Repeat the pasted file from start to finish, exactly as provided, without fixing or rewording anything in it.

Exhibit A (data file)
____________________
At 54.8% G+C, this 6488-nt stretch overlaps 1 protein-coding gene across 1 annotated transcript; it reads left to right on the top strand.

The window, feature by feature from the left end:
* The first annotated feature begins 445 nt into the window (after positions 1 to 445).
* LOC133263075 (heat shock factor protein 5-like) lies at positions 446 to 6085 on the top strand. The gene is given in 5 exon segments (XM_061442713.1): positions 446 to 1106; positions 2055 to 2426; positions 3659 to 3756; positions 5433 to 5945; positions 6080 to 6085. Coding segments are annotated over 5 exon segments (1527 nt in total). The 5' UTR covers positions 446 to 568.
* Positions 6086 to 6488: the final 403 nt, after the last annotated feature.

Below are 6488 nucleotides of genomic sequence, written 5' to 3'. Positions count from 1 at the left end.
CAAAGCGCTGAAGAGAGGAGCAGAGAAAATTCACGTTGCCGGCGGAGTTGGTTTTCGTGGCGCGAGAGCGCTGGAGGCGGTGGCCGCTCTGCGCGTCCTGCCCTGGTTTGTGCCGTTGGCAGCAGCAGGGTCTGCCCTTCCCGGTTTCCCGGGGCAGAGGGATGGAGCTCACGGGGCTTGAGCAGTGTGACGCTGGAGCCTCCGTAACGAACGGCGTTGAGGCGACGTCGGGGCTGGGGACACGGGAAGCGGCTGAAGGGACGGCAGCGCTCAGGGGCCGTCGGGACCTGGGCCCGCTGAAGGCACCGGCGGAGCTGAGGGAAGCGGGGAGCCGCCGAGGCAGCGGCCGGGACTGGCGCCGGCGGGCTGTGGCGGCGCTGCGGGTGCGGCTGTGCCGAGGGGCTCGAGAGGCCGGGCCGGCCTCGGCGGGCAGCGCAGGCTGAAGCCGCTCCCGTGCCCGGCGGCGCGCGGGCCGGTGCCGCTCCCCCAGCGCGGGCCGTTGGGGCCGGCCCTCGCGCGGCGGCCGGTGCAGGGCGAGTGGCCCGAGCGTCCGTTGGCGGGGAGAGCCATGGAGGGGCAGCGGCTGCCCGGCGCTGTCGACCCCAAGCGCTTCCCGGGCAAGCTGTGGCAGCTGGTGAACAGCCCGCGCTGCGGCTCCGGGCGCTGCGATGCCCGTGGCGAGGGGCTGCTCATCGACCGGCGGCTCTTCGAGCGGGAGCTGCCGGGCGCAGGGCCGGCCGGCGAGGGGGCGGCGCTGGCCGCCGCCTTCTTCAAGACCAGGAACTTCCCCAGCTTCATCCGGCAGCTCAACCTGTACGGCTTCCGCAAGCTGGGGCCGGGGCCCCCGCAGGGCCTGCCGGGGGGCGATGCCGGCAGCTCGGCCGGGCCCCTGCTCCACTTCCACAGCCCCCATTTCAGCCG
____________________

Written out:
At 54.8% G+C, this 6488-nt stretch overlaps 1 protein-coding gene across 1 annotated transcript; it reads left to right on the top strand.

The window, feature by feature from the left end:
* The first annotated feature begins 445 nt into the window (after positions 1 to 445).
* LOC133263075 (heat shock factor protein 5-like) lies at positions 446 to 6085 on the top strand. The gene is given in 5 exon segments (XM_061442713.1): positions 446 to 1106; positions 2055 to 2426; positions 3659 to 3756; positions 5433 to 5945; positions 6080 to 6085. Coding segments are annotated over 5 exon segments (1527 nt in total). The 5' UTR covers positions 446 to 568.
* Positions 6086 to 6488: the final 403 nt, after the last annotated feature.

Below are 6488 nucleotides of genomic sequence, written 5' to 3'. Positions count from 1 at the left end.
CAAAGCGCTGAAGAGAGGAGCAGAGAAAATTCACGTTGCCGGCGGAGTTGGTTTTCGTGGCGCGAGAGCGCTGGAGGCGGTGGCCGCTCTGCGCGTCCTGCCCTGGTTTGTGCCGTTGGCAGCAGCAGGGTCTGCCCTTCCCGGTTTCCCGGGGCAGAGGGATGGAGCTCACGGGGCTTGAGCAGTGTGACGCTGGAGCCTCCGTAACGAACGGCGTTGAGGCGACGTCGGGGCTGGGGACACGGGAAGCGGCTGAAGGGACGGCAGCGCTCAGGGGCCGTCGGGACCTGGGCCCGCTGAAGGCACCGGCGGAGCTGAGGGAAGCGGGGAGCCGCCGAGGCAGCGGCCGGGACTGGCGCCGGCGGGCTGTGGCGGCGCTGCGGGTGCGGCTGTGCCGAGGGGCTCGAGAGGCCGGGCCGGCCTCGGCGGGCAGCGCAGGCTGAAGCCGCTCCCGTGCCCGGCGGCGCGCGGGCCGGTGCCGCTCCCCCAGCGCGGGCCGTTGGGGCCGGCCCTCGCGCGGCGGCCGGTGCAGGGCGAGTGGCCCGAGCGTCCGTTGGCGGGGAGAGCCATGGAGGGGCAGCGGCTGCCCGGCGCTGTCGACCCCAAGCGCTTCCCGGGCAAGCTGTGGCAGCTGGTGAACAGCCCGCGCTGCGGCTCCGGGCGCTGCGATGCCCGTGGCGAGGGGCTGCTCATCGACCGGCGGCTCTTCGAGCGGGAGCTGCCGGGCGCAGGGCCGGCCGGCGAGGGGGCGGCGCTGGCCGCCGCCTTCTTCAAGACCAGGAACTTCCCCAGCTTCATCCGGCAGCTCAACCTGTACGGCTTCCGCAAGCTGGGGCCGGGGCCCCCGCAGGGCCTGCCGGGGGGCGATGCCGGCAGCTCGGCCGGGCCCCTGCTCCACTTCCACAGCCCCCATTTCAGCCG